October 14, Forty Years Ago: Delhi & DDT

A look at the front page of The Indian Express, published on October 14, Forty Years Ago.

By: Express News Service | Published:October 14, 2015 12:19 am
Indian Express, Indian Express front page, Indian Express page A look at the front page of The Indian Express, published on October 14, Forty Years Ago.

Significant DDT pollution was found in Delhi’s soil according to a survey. M.R.N. Prasad, head of the zoology department at Delhi University, reported at a symposium of the Indian National Science Academy that soil and earthworms from 50 different areas of Delhi were analysed by experts who found DDT in all the samples. DDT, used to kill mosquitoes and farm pests, enters the human body through food. DDT use was restricted in several countries after animal experiments revealed it may be harmful to humans.

West Less critical
There is “a little less of hostility and a somewhat more objective appreciation and approach in the West” towards the internal situation in India, External Affairs Minister Y.B. Chavan said. However, there is still the tendency to “judge our problems through their point of view and their ideas about democracy”. The developing countries and the socialist world had a better understanding of India’s internal conditions than the West, Chavan claimed.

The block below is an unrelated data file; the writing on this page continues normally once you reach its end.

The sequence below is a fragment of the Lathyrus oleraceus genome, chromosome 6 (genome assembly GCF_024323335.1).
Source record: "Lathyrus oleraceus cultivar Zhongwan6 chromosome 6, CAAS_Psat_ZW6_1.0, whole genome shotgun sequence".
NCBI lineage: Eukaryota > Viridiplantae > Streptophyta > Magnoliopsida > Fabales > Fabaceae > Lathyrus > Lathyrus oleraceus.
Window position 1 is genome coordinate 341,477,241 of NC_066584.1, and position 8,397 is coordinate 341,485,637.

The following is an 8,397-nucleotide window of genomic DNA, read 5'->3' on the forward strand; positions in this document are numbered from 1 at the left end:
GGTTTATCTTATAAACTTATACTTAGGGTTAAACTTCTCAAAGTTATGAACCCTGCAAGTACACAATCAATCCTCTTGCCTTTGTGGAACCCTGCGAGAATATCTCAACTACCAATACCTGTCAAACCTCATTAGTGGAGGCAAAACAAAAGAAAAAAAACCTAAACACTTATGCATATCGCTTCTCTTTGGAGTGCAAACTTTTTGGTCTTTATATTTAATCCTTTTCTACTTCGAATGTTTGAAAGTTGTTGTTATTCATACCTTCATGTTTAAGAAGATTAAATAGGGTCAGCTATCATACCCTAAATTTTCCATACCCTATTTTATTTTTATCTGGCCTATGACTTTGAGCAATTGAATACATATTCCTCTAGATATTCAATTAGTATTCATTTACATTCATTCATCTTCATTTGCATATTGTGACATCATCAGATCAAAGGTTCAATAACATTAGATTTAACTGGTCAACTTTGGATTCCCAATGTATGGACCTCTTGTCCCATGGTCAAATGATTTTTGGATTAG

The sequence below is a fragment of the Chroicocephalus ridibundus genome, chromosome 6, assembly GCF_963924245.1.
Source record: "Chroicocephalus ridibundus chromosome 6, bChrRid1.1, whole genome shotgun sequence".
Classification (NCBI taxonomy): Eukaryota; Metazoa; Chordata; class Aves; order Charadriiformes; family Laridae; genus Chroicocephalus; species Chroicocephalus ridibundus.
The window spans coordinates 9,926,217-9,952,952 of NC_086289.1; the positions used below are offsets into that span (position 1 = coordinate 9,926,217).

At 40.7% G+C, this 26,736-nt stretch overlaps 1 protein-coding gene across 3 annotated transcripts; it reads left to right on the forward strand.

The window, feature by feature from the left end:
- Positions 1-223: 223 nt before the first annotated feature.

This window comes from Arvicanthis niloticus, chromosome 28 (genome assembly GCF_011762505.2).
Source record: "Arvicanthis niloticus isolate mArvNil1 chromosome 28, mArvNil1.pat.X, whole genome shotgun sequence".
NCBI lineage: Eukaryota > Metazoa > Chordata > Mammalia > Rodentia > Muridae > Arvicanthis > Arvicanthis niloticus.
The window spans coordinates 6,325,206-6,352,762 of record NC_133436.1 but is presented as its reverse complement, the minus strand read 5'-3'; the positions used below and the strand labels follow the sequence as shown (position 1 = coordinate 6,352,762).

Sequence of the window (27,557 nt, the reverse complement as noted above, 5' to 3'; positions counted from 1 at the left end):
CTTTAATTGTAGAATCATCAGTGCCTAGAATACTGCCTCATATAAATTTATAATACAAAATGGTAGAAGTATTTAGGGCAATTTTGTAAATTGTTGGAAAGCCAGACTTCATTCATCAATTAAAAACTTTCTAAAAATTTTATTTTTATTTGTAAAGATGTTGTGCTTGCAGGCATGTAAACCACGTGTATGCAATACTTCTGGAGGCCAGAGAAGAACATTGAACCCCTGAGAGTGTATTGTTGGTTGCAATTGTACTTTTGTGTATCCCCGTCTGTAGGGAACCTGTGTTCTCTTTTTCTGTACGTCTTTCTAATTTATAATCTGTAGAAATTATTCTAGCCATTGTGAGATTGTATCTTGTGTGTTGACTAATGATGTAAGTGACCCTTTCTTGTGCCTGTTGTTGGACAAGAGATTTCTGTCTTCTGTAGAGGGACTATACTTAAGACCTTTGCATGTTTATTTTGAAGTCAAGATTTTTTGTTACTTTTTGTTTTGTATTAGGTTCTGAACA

Congress-NC panel
A co-ordination committee of the National Conference and the Congress was set up “to strengthen secular and democratic forces” in Jammu and Kashmir.

Chavan’s US Trip
External Affairs Minister Y.B. Chavan described the gains from his recent US visit as “positive”. The US refused to change its stand on the supply of arms to Pakistan and the setting up of a naval base in Diego Garcia, an island in the Indian Ocean. However, US President Gerald Ford and Secretary of State Henry Kissinger expressed the desire to work with New Delhi. The major gain was related to the decisions of the Indo-US Joint Commission. However, the minister cautioned against expecting miracles in the Indo-US relationship. “We should be more practical and realistic in such matters, keeping our national interest in mind,” he said.

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